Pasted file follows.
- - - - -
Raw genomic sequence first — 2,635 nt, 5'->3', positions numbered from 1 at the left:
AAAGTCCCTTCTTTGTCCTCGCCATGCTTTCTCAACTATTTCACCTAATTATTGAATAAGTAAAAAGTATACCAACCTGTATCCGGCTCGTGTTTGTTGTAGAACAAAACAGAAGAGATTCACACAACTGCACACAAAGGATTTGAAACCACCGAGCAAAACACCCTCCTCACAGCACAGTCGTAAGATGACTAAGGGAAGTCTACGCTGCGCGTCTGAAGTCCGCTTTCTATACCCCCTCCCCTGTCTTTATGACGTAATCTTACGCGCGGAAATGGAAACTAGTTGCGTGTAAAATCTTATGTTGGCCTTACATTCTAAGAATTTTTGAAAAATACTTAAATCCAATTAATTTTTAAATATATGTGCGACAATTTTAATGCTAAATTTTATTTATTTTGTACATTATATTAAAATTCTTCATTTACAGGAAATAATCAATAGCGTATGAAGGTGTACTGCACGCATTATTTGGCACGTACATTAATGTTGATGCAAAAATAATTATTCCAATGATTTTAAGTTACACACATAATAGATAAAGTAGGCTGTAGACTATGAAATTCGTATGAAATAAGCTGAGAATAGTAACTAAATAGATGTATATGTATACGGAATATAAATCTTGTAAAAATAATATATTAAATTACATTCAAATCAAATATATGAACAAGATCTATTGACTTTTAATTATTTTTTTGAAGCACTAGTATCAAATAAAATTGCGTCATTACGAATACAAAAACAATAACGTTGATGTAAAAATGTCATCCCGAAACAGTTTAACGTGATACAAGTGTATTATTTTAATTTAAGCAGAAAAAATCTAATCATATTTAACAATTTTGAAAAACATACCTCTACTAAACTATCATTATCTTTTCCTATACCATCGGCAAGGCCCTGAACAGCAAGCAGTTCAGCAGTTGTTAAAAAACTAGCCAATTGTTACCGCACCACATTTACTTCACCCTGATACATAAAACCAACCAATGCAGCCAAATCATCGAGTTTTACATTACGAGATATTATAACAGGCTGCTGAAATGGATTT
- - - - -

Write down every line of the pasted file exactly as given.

Raw genomic sequence first — 2,635 nt, 5'->3', positions numbered from 1 at the left:
AAAGTCCCTTCTTTGTCCTCGCCATGCTTTCTCAACTATTTCACCTAATTATTGAATAAGTAAAAAGTATACCAACCTGTATCCGGCTCGTGTTTGTTGTAGAACAAAACAGAAGAGATTCACACAACTGCACACAAAGGATTTGAAACCACCGAGCAAAACACCCTCCTCACAGCACAGTCGTAAGATGACTAAGGGAAGTCTACGCTGCGCGTCTGAAGTCCGCTTTCTATACCCCCTCCCCTGTCTTTATGACGTAATCTTACGCGCGGAAATGGAAACTAGTTGCGTGTAAAATCTTATGTTGGCCTTACATTCTAAGAATTTTTGAAAAATACTTAAATCCAATTAATTTTTAAATATATGTGCGACAATTTTAATGCTAAATTTTATTTATTTTGTACATTATATTAAAATTCTTCATTTACAGGAAATAATCAATAGCGTATGAAGGTGTACTGCACGCATTATTTGGCACGTACATTAATGTTGATGCAAAAATAATTATTCCAATGATTTTAAGTTACACACATAATAGATAAAGTAGGCTGTAGACTATGAAATTCGTATGAAATAAGCTGAGAATAGTAACTAAATAGATGTATATGTATACGGAATATAAATCTTGTAAAAATAATATATTAAATTACATTCAAATCAAATATATGAACAAGATCTATTGACTTTTAATTATTTTTTTGAAGCACTAGTATCAAATAAAATTGCGTCATTACGAATACAAAAACAATAACGTTGATGTAAAAATGTCATCCCGAAACAGTTTAACGTGATACAAGTGTATTATTTTAATTTAAGCAGAAAAAATCTAATCATATTTAACAATTTTGAAAAACATACCTCTACTAAACTATCATTATCTTTTCCTATACCATCGGCAAGGCCCTGAACAGCAAGCAGTTCAGCAGTTGTTAAAAAACTAGCCAATTGTTACCGCACCACATTTACTTCACCCTGATACATAAAACCAACCAATGCAGCCAAATCATCGAGTTTTACATTACGAGATATTATAACAGGCTGCTGAAATGGATTT